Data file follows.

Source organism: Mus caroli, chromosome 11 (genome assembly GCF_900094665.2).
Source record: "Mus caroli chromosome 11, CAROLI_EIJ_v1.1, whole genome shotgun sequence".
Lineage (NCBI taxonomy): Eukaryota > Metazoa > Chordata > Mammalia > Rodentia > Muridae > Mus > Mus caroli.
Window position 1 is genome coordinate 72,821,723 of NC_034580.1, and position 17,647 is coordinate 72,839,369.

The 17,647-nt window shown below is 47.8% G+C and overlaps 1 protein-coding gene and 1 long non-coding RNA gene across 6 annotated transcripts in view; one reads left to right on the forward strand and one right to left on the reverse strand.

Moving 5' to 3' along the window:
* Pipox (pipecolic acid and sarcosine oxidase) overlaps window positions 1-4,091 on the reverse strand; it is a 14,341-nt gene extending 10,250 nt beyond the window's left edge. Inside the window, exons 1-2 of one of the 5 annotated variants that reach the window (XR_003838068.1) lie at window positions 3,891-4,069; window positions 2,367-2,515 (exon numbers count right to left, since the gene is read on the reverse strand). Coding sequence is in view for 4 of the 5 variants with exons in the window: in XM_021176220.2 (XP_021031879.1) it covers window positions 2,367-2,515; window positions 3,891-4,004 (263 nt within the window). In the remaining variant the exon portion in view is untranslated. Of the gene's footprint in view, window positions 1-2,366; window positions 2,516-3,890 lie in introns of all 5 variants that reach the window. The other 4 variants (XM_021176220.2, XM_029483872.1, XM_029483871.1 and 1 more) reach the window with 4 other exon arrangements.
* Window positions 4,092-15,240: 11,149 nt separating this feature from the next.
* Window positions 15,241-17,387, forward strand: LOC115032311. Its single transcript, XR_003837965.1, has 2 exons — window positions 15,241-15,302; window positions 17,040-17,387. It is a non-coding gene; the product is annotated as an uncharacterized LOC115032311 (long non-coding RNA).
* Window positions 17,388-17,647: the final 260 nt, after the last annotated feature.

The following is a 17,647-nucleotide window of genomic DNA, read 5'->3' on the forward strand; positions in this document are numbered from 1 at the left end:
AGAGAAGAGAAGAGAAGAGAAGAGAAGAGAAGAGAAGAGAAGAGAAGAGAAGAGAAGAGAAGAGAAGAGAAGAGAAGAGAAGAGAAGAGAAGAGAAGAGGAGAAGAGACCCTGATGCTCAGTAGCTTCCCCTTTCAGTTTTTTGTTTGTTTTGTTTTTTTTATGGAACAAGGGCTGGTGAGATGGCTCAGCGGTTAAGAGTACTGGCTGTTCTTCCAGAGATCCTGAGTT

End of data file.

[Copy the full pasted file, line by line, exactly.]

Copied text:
Source organism: Mus caroli, chromosome 11 (genome assembly GCF_900094665.2).
Source record: "Mus caroli chromosome 11, CAROLI_EIJ_v1.1, whole genome shotgun sequence".
Lineage (NCBI taxonomy): Eukaryota > Metazoa > Chordata > Mammalia > Rodentia > Muridae > Mus > Mus caroli.
Window position 1 is genome coordinate 72,821,723 of NC_034580.1, and position 17,647 is coordinate 72,839,369.

The 17,647-nt window shown below is 47.8% G+C and overlaps 1 protein-coding gene and 1 long non-coding RNA gene across 6 annotated transcripts in view; one reads left to right on the forward strand and one right to left on the reverse strand.

Moving 5' to 3' along the window:
* Pipox (pipecolic acid and sarcosine oxidase) overlaps window positions 1-4,091 on the reverse strand; it is a 14,341-nt gene extending 10,250 nt beyond the window's left edge. Inside the window, exons 1-2 of one of the 5 annotated variants that reach the window (XR_003838068.1) lie at window positions 3,891-4,069; window positions 2,367-2,515 (exon numbers count right to left, since the gene is read on the reverse strand). Coding sequence is in view for 4 of the 5 variants with exons in the window: in XM_021176220.2 (XP_021031879.1) it covers window positions 2,367-2,515; window positions 3,891-4,004 (263 nt within the window). In the remaining variant the exon portion in view is untranslated. Of the gene's footprint in view, window positions 1-2,366; window positions 2,516-3,890 lie in introns of all 5 variants that reach the window. The other 4 variants (XM_021176220.2, XM_029483872.1, XM_029483871.1 and 1 more) reach the window with 4 other exon arrangements.
* Window positions 4,092-15,240: 11,149 nt separating this feature from the next.
* Window positions 15,241-17,387, forward strand: LOC115032311. Its single transcript, XR_003837965.1, has 2 exons — window positions 15,241-15,302; window positions 17,040-17,387. It is a non-coding gene; the product is annotated as an uncharacterized LOC115032311 (long non-coding RNA).
* Window positions 17,388-17,647: the final 260 nt, after the last annotated feature.

The following is a 17,647-nucleotide window of genomic DNA, read 5'->3' on the forward strand; positions in this document are numbered from 1 at the left end:
AGAGAAGAGAAGAGAAGAGAAGAGAAGAGAAGAGAAGAGAAGAGAAGAGAAGAGAAGAGAAGAGAAGAGAAGAGAAGAGAAGAGAAGAGAAGAGAAGAGGAGAAGAGACCCTGATGCTCAGTAGCTTCCCCTTTCAGTTTTTTGTTTGTTTTGTTTTTTTTATGGAACAAGGGCTGGTGAGATGGCTCAGCGGTTAAGAGTACTGGCTGTTCTTCCAGAGATCCTGAGTT